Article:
The theme for this chapter is that the future is not a point, but actually is a range. In order to anticipate the future we need to bookend it by considering different outcomes from very bad to very good. The idea is that when we anticipate adversity and success we are better prepared for the results. When you think about it, there is much to be said for this approach. As in prior chapters numerous examples are provided to help drive home the point.
The brothers refer to preparing for the lower end of the bookend spectrum as a “premortem”. Another way of viewing this is to ask the question: “It’s a year from now and our decision has totally failed. Why?”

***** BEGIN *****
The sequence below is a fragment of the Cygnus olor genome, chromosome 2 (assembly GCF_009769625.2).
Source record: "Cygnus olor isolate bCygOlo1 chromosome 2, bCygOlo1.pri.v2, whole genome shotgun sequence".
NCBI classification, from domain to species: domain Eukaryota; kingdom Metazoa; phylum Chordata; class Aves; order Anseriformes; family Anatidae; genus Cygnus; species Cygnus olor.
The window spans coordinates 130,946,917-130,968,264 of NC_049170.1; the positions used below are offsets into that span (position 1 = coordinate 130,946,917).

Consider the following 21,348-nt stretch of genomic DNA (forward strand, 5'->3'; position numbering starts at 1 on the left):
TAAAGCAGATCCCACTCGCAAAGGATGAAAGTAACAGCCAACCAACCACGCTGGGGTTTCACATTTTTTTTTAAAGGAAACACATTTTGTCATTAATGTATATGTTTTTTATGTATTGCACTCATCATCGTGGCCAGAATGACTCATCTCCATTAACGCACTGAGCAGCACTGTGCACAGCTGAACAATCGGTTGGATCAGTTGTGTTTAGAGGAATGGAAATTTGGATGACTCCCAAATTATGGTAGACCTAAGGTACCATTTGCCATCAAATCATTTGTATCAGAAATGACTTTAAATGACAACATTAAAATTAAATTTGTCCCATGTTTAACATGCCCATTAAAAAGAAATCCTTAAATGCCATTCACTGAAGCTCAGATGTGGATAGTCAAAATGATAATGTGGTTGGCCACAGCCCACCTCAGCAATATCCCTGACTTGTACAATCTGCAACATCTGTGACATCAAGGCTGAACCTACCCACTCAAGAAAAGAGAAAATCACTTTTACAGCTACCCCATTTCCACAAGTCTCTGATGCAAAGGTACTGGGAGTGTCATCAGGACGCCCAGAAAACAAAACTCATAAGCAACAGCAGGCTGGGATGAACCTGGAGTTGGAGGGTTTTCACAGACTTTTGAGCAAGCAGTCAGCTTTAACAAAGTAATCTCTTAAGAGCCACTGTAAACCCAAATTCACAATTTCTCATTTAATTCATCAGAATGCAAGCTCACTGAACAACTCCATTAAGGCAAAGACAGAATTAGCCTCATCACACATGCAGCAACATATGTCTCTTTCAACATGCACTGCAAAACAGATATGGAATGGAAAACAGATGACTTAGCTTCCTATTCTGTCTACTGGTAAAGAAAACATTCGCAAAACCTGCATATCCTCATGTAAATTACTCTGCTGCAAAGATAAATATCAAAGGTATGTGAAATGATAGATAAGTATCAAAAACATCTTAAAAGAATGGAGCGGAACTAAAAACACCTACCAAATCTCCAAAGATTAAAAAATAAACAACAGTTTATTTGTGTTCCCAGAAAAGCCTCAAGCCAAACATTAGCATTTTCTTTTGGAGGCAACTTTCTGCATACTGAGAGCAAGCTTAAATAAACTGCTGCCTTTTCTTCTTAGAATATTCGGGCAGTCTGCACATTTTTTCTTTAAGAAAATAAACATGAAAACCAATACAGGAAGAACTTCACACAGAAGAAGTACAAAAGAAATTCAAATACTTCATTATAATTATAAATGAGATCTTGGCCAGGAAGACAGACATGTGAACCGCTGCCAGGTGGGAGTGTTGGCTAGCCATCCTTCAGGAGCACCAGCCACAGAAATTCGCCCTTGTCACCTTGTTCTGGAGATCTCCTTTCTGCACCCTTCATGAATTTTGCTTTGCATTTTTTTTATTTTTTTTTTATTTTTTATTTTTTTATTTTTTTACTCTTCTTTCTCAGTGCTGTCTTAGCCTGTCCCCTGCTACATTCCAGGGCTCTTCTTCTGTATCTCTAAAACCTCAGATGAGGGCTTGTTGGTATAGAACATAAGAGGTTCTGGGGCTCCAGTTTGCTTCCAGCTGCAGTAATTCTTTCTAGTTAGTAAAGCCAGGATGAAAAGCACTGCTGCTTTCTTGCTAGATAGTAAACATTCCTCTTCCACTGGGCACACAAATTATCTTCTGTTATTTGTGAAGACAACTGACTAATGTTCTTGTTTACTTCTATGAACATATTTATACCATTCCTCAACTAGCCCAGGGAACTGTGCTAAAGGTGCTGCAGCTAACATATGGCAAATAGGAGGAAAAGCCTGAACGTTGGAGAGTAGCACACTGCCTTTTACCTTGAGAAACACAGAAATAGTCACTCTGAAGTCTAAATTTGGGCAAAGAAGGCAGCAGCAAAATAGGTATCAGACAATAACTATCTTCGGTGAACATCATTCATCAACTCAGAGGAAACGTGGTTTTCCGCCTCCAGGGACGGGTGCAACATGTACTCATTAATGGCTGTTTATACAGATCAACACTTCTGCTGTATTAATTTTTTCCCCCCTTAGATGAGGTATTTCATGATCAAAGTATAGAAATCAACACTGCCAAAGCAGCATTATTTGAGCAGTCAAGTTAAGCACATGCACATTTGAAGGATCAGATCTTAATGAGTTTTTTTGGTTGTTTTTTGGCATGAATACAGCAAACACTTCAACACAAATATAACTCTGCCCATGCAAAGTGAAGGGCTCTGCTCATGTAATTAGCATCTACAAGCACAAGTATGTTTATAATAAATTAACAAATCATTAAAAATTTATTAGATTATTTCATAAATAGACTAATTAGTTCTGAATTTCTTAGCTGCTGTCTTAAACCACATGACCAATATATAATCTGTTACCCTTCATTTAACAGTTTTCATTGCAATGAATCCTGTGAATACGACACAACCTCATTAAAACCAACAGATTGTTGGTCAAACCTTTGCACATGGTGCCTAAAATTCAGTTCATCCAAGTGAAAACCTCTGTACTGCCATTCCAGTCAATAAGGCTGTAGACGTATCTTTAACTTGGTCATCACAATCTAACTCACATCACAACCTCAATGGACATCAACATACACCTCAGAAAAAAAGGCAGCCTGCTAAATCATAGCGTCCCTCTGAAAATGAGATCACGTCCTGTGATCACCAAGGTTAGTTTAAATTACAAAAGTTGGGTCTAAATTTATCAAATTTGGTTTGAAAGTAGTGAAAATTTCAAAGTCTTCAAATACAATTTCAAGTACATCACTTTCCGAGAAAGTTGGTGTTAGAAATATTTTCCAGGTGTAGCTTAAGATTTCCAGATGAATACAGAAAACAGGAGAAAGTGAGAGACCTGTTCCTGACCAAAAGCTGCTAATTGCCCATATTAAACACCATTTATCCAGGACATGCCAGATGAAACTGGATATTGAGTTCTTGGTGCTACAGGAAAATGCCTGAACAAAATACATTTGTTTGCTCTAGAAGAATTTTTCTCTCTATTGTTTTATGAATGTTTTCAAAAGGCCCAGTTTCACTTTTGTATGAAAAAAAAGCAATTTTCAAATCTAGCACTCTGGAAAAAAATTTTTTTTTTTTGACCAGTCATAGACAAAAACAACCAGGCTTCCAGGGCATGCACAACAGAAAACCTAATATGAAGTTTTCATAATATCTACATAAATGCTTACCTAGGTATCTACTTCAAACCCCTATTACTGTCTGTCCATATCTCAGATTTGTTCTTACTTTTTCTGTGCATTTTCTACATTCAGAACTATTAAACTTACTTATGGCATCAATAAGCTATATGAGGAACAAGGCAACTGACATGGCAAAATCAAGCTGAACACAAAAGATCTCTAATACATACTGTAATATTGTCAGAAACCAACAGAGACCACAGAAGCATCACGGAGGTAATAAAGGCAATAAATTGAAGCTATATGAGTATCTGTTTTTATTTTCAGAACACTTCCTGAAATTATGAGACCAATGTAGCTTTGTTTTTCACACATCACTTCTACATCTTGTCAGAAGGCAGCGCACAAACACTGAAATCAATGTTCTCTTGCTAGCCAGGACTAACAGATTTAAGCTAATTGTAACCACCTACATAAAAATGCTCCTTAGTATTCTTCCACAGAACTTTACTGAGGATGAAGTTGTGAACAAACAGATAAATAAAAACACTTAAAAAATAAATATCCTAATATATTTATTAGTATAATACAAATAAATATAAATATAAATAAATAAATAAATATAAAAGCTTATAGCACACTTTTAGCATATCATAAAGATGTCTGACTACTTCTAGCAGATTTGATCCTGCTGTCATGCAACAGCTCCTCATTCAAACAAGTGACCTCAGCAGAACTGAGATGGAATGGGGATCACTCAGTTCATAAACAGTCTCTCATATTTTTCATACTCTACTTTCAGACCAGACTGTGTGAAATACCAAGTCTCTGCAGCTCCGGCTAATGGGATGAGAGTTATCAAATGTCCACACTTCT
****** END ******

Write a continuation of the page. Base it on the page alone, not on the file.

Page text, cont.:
To anticipate the upper end of the spectrum they recommend conducting a “preparade”. They posit that “It’s a year from now and our decision was wildly successful. Will we be ready for that level of success?”
They recommend building in a safety factor for events that can’t be foreseen. They use the example of elevator cables being 11 times stronger than needed as an example.
Can you think of instances in your experience where conducting premortems and preparades would have placed you or your credit union in a better position to deal with the results? If you haven’t done this before, would you consider it a viable exercise?